Friday, December 6, 2019

Blog Archives

Dog Chapel

Posted by Stu On October - 21 - 2005

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Now this is a roadside oddity – a chapel for dogs on a hilltop. Everything here, and I mean EVERYTHING, has to do with dogs….even the doorknobs and banisters. There’s even a doggy door for the chapel. This was an interesting ending to our trip to Vermont.

Popularity: 3% [?]

Head of the River’s “Forgotten” Cemetery

Posted by Stu On August - 21 - 2005

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Thanks to NJ Pines & Down Jersey for helping with some of the info.

I’ve passed Head of the River Church many times going to other places, 2 being the Abandoned Cranberry Mill and Aetna Furnace. I never really thought much about the church until I read about it in Beck’s More Forgotten Towns of Southern New Jersey. It mentioned graves across the road that were apparently forgotten and overgrown. I read a few other articles that had also mentioned a tiny graveyard separate from the one around the church. A few forum members also said they knew about the “hidden cemetery”, so I decided to look for it next time I was down that way.

What I found were five graves, across the road from the church and cemetery (as the book had said). They’ve been rescued from the woods, so to speak, and appear to be maintained. We briefly looked around to see if any other stones were in the woods, but we couldn’t see any. Near the 5 graves were 2 stubs, which looked like they could have been foot stones. Since the cemetery here is 200+ years old, it’s possible there are other graves and the stones have since crumbled or otherwise vanished.

The graves are those of Baptists. Head of the River and its surrounding graveyard were for Methodists. These Baptists were buried across the way because they weren’t allowed to be buried in a Methodist cemetery. One of the buried Baptists is Reverend Grooms, who lost out because of his beliefs not once, but twice. First his fellow Baptists shunned him for wanting to preach at a Methodist church, and he became an outcast because of this decision. Then, despite trying to unite with the Methodists and even being allowed to preach at their church, he still wasn’t permitted to be buried among them. He wanted to join both groups but ultimately was never completely accepted by either. Poor guy.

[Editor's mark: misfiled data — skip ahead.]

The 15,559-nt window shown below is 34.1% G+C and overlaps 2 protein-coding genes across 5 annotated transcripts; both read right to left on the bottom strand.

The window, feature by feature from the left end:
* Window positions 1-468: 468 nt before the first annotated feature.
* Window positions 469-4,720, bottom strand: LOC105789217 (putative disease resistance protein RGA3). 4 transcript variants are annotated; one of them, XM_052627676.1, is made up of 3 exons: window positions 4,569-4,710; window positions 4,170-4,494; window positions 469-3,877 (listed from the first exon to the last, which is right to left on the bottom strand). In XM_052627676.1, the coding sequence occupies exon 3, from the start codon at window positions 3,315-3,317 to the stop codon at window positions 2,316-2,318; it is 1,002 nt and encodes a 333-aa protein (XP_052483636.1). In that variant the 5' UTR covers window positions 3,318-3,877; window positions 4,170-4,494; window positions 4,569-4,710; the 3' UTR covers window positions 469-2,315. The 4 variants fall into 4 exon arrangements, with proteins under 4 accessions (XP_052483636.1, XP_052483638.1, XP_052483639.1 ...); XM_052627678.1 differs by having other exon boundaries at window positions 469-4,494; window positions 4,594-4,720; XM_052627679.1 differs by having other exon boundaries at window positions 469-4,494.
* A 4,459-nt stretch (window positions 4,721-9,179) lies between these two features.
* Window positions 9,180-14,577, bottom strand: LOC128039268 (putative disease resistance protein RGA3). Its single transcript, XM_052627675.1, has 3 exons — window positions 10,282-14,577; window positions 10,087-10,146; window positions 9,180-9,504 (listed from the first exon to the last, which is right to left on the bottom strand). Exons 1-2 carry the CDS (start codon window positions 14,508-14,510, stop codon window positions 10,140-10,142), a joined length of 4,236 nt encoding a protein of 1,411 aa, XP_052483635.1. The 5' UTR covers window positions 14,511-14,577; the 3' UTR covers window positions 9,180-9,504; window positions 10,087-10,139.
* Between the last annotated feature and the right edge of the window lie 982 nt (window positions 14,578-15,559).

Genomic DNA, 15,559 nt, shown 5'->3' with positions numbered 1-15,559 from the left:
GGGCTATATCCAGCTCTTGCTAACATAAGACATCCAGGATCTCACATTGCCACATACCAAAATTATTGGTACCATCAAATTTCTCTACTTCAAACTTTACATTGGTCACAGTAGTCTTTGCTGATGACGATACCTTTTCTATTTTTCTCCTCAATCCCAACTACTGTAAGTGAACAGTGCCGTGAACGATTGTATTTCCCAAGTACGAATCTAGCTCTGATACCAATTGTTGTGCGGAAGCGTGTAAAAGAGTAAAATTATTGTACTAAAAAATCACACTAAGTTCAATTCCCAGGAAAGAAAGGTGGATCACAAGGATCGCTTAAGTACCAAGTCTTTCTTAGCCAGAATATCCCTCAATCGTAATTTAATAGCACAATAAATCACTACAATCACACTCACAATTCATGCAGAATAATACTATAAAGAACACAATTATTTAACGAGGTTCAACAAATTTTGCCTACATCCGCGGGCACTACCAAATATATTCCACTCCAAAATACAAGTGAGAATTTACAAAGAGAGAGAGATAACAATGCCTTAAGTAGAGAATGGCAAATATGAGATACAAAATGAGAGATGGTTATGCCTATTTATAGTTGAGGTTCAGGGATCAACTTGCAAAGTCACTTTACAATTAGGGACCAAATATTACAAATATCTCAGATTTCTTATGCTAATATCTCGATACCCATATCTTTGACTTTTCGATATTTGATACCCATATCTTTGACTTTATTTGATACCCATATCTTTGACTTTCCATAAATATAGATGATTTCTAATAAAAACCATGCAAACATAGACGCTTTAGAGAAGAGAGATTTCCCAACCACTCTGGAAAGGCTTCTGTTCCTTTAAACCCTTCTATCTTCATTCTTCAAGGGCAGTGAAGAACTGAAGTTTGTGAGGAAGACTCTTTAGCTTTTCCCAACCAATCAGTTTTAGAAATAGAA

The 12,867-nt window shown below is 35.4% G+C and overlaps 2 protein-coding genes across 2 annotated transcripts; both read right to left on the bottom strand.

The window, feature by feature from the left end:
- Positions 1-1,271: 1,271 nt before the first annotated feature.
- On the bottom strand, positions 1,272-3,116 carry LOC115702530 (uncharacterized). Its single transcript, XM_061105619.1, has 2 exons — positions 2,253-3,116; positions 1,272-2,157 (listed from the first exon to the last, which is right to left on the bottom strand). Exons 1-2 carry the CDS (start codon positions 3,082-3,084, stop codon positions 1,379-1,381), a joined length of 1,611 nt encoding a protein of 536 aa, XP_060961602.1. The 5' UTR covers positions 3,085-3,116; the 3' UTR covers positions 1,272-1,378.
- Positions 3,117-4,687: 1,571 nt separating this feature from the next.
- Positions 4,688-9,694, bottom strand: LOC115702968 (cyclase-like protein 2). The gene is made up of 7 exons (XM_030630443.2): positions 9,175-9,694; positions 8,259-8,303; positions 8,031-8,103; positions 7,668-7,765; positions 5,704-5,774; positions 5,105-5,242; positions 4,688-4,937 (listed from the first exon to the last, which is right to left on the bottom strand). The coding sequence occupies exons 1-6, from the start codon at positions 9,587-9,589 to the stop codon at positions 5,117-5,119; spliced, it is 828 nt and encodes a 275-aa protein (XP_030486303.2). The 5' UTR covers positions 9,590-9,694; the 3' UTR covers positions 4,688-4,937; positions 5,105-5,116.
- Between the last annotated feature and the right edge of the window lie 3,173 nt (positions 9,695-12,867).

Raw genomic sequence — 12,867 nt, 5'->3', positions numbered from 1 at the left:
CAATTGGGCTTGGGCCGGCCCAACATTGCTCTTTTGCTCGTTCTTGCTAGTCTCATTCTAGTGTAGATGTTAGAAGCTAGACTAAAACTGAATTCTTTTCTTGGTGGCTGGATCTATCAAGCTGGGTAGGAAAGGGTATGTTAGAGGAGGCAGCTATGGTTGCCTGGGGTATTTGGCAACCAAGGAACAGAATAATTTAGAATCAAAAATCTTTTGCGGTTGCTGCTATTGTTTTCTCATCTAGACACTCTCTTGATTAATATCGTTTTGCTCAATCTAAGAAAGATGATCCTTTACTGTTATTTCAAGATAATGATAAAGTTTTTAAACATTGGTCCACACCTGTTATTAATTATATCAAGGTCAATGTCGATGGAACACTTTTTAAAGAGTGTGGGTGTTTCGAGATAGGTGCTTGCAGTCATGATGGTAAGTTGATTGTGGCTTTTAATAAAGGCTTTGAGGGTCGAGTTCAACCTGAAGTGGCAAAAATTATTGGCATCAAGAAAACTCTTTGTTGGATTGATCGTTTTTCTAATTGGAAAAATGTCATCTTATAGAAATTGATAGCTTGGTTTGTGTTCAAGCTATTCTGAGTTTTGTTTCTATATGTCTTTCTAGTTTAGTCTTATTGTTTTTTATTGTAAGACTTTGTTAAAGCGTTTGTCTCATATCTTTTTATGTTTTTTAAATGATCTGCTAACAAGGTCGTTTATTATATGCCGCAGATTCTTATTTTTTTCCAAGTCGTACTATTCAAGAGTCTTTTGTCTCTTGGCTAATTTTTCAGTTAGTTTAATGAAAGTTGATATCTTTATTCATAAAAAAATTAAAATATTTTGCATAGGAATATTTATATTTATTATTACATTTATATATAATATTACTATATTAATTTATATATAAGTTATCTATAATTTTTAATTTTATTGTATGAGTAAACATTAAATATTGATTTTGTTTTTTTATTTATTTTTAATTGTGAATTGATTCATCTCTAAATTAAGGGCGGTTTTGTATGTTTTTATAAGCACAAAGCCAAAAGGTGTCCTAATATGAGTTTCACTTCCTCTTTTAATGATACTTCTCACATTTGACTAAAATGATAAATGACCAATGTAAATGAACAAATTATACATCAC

Also buried here are Mrs. Grooms, the Grooms’ 2 children, and another Reverend, Isaac Bonnell.

The stones are in surprisingly good shape.

…oh yeah. Here’s a big ol’ spider we saw in the big cemetery:

Popularity: 5% [?]

Holy Land

Posted by Stu On October - 20 - 2004

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This place is in shambles. Nature has reclaimed much of Holy Land, which was first put together in the early 50’s. To describe what exactly it is, think of an outside bible museum. There’s a small Bethlehem built onto the side of a hill, and there are many scenes from the bible scattered about the trails. At the back of the place are a large cross and a statue of Jesus; the statue, like many of the displays, is crumbling. The owner, John Greco, died in 1986, but the place was falling apart before that. I read that nuns take care of the place now, but they either don’t do very much there or they gave up on it.

Someone doesn’t like animals very much…each animal statue I found had its head cut off:

Popularity: 3% [?]

Saint Padre Pio Shrine

Posted by Stu On May - 20 - 2004

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I am not a religious person, and I know very little about St. Padre Pio, but I found this place fascinating…I’ve never seen anything like it. It’s like an outdoor church right on the side of the road. It’s got outside benches, angel statues at each entrance, a gift shop, and even a porta-pottie in the back. Speakers that looked like rocks play music, which I found a tad too loud. I think what I liked more than anything else was the shape of the building the statue of the saint was in….kinda looks like a mini-ampitheater or something.

Popularity: 3% [?]

The Innocents’ Cemetery

Posted by Stu On May - 20 - 2004

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We found this one on the way back from Fort Mott & Finns Point, right next to a church. I must say, I’ve never seen anything like this before.

Popularity: 3% [?]

Jenkins Church – NJ’s Smallest Church

Posted by Stu On April - 20 - 2004

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According to New Jersey Curiosities, Jenkins Chapel, with room for only 28, is the smallest church in NJ.

I wasn’t really impressed; it doesn’t really look like a church from the outside. It sure is small though. I thought this abandoned building next to it was more interesting.

Popularity: 2% [?]

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